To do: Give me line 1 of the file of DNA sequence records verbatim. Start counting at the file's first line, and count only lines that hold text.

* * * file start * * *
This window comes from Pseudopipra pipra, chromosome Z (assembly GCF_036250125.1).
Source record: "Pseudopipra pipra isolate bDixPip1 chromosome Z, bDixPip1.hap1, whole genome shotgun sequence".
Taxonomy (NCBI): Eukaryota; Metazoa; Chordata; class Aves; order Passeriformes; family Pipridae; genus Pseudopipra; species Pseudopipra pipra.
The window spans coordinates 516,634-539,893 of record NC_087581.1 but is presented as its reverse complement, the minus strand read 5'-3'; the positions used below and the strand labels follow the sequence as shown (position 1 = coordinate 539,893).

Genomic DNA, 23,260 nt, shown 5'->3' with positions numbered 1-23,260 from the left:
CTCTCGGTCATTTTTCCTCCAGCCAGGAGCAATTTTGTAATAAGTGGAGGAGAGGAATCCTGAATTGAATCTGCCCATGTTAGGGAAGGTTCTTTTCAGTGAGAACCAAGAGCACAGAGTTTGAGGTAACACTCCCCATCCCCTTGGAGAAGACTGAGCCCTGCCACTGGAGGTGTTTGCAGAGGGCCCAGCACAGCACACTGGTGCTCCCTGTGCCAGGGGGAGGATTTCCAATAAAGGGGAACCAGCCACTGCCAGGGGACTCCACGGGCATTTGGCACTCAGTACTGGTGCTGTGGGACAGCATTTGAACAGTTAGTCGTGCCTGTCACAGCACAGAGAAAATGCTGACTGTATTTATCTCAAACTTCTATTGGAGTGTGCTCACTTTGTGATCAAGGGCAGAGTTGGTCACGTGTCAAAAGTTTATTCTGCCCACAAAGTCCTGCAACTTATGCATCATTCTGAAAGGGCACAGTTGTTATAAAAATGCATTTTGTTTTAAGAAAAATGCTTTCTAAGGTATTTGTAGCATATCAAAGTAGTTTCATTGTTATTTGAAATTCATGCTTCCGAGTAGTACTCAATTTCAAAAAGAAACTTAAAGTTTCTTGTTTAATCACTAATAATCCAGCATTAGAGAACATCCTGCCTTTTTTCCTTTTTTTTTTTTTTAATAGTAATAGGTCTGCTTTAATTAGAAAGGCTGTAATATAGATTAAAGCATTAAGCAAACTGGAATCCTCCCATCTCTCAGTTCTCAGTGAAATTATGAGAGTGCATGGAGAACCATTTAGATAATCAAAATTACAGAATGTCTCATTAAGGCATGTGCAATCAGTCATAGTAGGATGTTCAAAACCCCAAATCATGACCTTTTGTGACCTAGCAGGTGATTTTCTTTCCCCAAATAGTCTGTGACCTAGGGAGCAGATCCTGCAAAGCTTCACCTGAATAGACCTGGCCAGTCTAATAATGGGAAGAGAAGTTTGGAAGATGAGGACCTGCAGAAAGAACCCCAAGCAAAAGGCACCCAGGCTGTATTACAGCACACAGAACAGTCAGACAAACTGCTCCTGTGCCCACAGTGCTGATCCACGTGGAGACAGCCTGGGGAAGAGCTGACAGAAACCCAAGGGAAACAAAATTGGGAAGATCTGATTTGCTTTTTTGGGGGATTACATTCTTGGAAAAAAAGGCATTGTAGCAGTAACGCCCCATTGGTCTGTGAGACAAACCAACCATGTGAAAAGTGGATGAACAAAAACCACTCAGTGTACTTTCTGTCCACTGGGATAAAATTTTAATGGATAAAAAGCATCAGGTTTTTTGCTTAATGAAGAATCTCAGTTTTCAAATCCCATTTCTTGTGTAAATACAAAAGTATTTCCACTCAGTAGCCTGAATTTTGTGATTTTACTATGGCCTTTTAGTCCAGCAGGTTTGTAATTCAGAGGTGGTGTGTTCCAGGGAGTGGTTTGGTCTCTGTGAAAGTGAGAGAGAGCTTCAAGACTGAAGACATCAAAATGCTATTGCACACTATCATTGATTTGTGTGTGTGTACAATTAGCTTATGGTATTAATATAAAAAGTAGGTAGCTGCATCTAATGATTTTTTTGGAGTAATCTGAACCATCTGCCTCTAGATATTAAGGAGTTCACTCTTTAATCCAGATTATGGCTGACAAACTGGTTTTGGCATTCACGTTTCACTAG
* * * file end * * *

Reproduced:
This window comes from Pseudopipra pipra, chromosome Z (assembly GCF_036250125.1).